Lower Radiotherapy Dose Shows Promise for Treating HPV-Related Oropharyngeal Cancer

March 3, 2021
Hannah Slater

Given the current study findings, investigators suggested intratherapy personalization of chemoradiotherapy may possibly facilitate marked de-escalation of radiotherapy in patients with HPV-related oropharyngeal cancers.

De-escalation of radiotherapy to 30 Gy on the basis of intratreatment hypoxia imaging among patients with head and neck cancers related to human papillomavirus (HPV) infection is feasible, safe, and associated with minimal toxicity, according to a pilot study published in the Journal of the National Cancer Institute.1

Patients with HPV-related oropharyngeal cancers typically have good outcomes but experience clinically significant toxicities when treated with standard chemoradiotherapy at a dose of 70 Gy. Given the current study findings, investigators suggested intratherapy personalization of chemoradiotherapy may possibly facilitate marked de-escalation of radiotherapy.

“This is an absolute game changer for treating HPV-positive cancer,” lead author Nancy Lee, MD, a radiation oncologist at Memorial Sloan Kettering Cancer Center, said in a press release.2 “The difference in toxicity is dramatic compared with standard radiation therapy.”

In this study, investigators used pre- and intratreatment dynamic fluorine-18–labeled fluoromisonidazole PET to evaluate tumor hypoxia in 19 patients. Patients without hypoxia at baseline or intratreatment received 30 Gy of chemoradiotherapy, and those with persistent hypoxia received 70 Gy. Of note, neck dissection was conducted at 4 months among de-escalated patients to determine pathologic response.

“Reducing the radiation dose to 30 Gy for HPV-positive head and neck cancer seemed feasible because HPV-positive anal cancer has been treated effectively with that dosage,” added Lee.

Overall, 15 of 19 patients had no hypoxia on baseline PET or resolution on intratreatment PET and were deescalated to 30 Gy. Of these patients, 11 had a pathologic complete response.

Two-year locoregional control was 94.4% (95% CI, 84.4%-100%) and overall survival was 94.7% (95% CI, 85.2%-100%). No acute grade 3 radiation-related toxicities were observed.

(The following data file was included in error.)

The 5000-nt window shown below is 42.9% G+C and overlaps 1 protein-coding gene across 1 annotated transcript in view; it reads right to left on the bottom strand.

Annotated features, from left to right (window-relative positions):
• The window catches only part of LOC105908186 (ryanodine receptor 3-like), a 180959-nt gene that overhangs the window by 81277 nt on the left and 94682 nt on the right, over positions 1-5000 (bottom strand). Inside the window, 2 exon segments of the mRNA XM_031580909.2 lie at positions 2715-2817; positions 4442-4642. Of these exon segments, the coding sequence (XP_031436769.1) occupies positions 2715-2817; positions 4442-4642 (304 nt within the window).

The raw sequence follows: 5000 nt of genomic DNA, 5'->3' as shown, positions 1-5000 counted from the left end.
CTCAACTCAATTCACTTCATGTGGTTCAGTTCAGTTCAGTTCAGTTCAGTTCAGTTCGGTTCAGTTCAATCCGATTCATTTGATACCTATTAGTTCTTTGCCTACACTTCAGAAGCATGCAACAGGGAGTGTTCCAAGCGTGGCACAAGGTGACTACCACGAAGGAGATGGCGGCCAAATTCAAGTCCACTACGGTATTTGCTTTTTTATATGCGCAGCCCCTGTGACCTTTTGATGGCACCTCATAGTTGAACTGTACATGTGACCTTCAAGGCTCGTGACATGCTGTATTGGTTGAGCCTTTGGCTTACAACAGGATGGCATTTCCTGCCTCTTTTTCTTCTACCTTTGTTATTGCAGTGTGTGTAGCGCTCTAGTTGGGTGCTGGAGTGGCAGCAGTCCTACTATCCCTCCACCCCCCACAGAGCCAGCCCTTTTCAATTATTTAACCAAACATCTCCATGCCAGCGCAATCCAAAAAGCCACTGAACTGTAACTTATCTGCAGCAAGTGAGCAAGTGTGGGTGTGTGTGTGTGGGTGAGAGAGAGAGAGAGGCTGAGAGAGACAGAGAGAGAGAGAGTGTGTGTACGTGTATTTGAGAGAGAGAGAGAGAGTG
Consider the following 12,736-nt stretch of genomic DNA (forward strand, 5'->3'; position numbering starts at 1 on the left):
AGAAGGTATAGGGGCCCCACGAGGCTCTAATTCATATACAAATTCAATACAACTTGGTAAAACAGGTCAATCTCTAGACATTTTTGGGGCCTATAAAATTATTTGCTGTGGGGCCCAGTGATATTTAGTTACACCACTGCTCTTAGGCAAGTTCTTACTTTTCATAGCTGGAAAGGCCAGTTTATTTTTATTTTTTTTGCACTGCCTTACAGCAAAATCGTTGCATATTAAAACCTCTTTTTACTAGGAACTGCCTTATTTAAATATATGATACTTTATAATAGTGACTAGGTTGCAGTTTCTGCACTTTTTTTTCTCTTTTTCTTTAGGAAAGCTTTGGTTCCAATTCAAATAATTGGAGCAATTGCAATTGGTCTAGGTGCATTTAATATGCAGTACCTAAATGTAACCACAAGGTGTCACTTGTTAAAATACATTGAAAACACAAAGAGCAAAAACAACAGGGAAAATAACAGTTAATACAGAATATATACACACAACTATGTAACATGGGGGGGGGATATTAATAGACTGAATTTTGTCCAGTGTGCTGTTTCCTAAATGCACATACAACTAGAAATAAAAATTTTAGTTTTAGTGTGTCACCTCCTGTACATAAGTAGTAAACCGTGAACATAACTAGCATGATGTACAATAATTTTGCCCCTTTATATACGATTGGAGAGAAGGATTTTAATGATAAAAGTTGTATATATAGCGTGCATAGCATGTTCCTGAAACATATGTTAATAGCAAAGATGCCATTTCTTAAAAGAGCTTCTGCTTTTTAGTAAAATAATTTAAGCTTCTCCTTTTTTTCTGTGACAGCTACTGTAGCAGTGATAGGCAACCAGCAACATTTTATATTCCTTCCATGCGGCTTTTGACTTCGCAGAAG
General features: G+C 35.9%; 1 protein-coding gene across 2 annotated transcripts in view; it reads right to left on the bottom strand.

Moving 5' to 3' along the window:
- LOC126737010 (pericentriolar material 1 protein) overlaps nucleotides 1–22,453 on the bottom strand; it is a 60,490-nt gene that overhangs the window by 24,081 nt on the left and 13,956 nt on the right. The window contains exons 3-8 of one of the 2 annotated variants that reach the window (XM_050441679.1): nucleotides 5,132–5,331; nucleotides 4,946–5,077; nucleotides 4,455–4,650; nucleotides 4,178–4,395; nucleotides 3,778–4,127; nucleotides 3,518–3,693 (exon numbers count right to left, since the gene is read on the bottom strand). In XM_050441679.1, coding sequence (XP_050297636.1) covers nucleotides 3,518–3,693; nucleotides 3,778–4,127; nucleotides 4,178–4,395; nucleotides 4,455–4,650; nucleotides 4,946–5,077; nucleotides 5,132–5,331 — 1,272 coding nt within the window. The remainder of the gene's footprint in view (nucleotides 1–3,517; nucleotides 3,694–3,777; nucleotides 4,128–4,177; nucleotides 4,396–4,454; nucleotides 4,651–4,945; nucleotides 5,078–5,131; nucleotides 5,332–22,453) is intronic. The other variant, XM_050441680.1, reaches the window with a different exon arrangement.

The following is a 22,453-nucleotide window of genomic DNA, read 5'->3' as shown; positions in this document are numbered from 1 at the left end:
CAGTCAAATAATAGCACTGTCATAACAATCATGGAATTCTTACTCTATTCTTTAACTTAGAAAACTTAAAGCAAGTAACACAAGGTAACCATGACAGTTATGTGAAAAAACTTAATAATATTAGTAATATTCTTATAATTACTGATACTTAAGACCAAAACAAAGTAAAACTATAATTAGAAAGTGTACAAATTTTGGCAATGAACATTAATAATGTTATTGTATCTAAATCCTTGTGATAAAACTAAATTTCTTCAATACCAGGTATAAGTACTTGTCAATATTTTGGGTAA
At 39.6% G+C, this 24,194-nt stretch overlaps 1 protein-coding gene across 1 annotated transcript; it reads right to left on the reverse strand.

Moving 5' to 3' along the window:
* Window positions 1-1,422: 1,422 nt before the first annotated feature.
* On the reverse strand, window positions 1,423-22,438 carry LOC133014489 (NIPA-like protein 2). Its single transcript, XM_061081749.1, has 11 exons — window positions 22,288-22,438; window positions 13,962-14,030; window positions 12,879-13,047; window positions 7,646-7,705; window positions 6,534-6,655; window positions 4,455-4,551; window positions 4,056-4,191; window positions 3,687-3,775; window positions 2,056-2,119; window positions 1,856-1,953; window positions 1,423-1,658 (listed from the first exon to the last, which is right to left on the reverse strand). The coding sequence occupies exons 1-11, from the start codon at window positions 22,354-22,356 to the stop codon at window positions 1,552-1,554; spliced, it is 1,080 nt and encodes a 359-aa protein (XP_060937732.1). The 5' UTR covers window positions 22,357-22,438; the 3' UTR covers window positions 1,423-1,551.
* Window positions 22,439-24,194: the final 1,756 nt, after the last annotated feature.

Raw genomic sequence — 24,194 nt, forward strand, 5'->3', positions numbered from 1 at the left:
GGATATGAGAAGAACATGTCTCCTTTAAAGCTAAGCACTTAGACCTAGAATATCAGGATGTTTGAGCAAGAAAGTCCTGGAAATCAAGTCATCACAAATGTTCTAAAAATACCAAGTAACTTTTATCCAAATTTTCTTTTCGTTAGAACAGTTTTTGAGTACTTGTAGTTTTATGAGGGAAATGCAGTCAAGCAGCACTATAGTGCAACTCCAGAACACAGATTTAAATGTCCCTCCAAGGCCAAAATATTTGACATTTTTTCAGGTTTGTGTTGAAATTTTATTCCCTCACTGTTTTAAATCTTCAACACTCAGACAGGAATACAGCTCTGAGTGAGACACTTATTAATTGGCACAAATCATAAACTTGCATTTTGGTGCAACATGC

“It’s hard to describe the huge difference this makes,” first author Nadeem Riaz, MD, MSc, radiation oncologist at Memorial Sloan Kettering Cancer Center, said in the release. “With the 7-week treatment, patients typically lose 20 to 30 pounds and may have to go on work disability for several months. When receiving the smaller dose over just 3 weeks, they have almost no radiation side effects. It’s like you’re not even using the same treatment.”

On serial imaging, microenvironmental features were found to have correlated better with pathologic response than tumor burden metrics or circulating plasma cell-free DNA. Further, a whole genome sequencing–based DNA repair defect was associated with response (P =.02) and was reproduced in an independent cohort (P =.03).

Notably, the success of the current study has led to the development of a Precision Radiotherapy Program at Memorial Sloan Kettering Cancer Center. This new program is intended to develop similar studies aimed at making radiation treatments more personalized for each patient’s cancer, regardless of its location.

“Radiation therapy has proven to be one of the most effective cancer treatments,” Simon N. Powell, MD, PhD, FRCP, radiation oncologist and chair of the Department of Radiation Oncology at Memorial Sloan Kettering Cancer Center, said in the release. “The ultimate goal of our initiative is to make radiation therapy a targeted treatment based on the biology of the tumor and the characteristics of the patients.”

References:

1. Riaz N, Sherman E, Pei X, et al. Precision radiotherapy: reduction in radiation for oropharyngeal cancer in the 30 ROC trial. JNCI: Jour Nat Cancer Inst. Published online January 12, 2021. doi: 10.1093/jnci/djaa184

2. Low-dose radiation a possible “game changer” for treating HPV-positive throat cancer. News release. Memorial Sloan Kettering Cancer Center. Published January 25, 2021. Accessed February 19, 2021. https://www.mskcc.org/news/low-dose-radiation-possible-game-changer-treating-hpv-positive-head-and-neck